Man accused of firing at Chicago Police officers didn’t know they were cops and was just protecting himself, lawyer says

Nokomis Jefferson, 29, wasn’t present at his bond hearing Sunday because he was hospitalized after he was wounded in the exchange of gunfire. His bail was originally set at $1 million.

SHARE Man accused of firing at Chicago Police officers didn’t know they were cops and was just protecting himself, lawyer says
Cook County Criminal Courts, 2601 S. California Blvd.

Sun-Times file

A man accused of firing at Chicago police officers in University Village on Christmas Eve didn’t know he was shooting at cops and was just trying to scare off gunmen who were coming at him, his attorney argued Monday.

“I’m not going to opine whether that was the correct approach or not,” said Cierra Norris, attorney for Nokomis Jefferson.

But the prosecutor countered that Jefferson had plenty of warning that they were police, and a judge agreed to hold him without bail on felony charges of attempted murder and unlawful use of a weapon.

Jefferson, 29, was wounded in the exchange of gunfire with the officers around 10 p.m. Friday on the Near West Side. The officers were not hurt.

Police monitoring a Chicago Housing Authority surveillance camera feed had seen Jefferson removing a gun from his waistband and holding it at his side as cars passed, Cook County prosecutors said.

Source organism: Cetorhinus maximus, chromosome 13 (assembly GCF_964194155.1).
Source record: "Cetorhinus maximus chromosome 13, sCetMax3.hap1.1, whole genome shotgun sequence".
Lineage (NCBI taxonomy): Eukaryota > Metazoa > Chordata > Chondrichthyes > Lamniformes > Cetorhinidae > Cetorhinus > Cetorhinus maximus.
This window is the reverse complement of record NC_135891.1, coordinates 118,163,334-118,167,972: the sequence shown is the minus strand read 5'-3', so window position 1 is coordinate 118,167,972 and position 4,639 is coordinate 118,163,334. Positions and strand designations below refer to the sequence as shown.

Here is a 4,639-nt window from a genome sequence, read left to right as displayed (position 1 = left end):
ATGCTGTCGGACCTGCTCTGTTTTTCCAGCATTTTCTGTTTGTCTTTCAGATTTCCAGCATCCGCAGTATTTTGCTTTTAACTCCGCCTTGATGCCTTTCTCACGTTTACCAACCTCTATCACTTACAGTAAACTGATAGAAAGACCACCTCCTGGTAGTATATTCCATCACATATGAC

When two officers in an unmarked car approached Jefferson, he began to run and turned and fired at one of the officers, according to Assistant State’s Attorney James Murphy .

Jefferson hid behind a parked car and fired again at both officers, he said. Then he ran to the nearby 12th District police station parking lot and placed his hands on a car, waiting for officers to arrest him, Murphy said. 

Jefferson, struck by gunfire, was taken to Stroger Hospital where he was stabilized. A gun was recovered under the car where Jefferson was hiding, Murphy said. 

Jefferson didn’t appear at his initial bond hearing Sunday when his bail was set at $1 million. On Monday, Murphy re-read the state’s case against Jefferson and asked the judge to deny bail.

He noted that Jefferson has previously been charged with aggravated assault of a police officer and had been out on bond for a separate weapons charge at the time of the shooting.

But Norris, Jefferson’s attorney, said the officers were in “plain clothes” and had “guns drawn immediately” as they approached Jefferson. She called it a “jump-out situation” and argued that her client’s gunfire was intended to “back someone off.”

Norris also noted that Jefferson immediately surrendered to police at the nearby station. “The situation wasn’t fully created by Mr. Jefferson,” she said.

But Murphy stated that the officers “didn’t just jump out” at Jefferson and others announced that police were coming. Murphy said Jefferson surrendered at the time “because he had to. He got shot.”

“And let’s not forget about the defendant’s prior conviction, for what? [Aggravated] assault to a police officer for pointing guns at a police officer,” Murphy added. “So judge, we have clearly met our burden here.”

Before denying bail, Beach said “it’s not acceptable to shoot at anybody.” The judge said it was “concerning” that Jefferson was armed when he shouldn’t have been and pointing a gun at passing cars.

Jefferson is due back in court Jan. 18.

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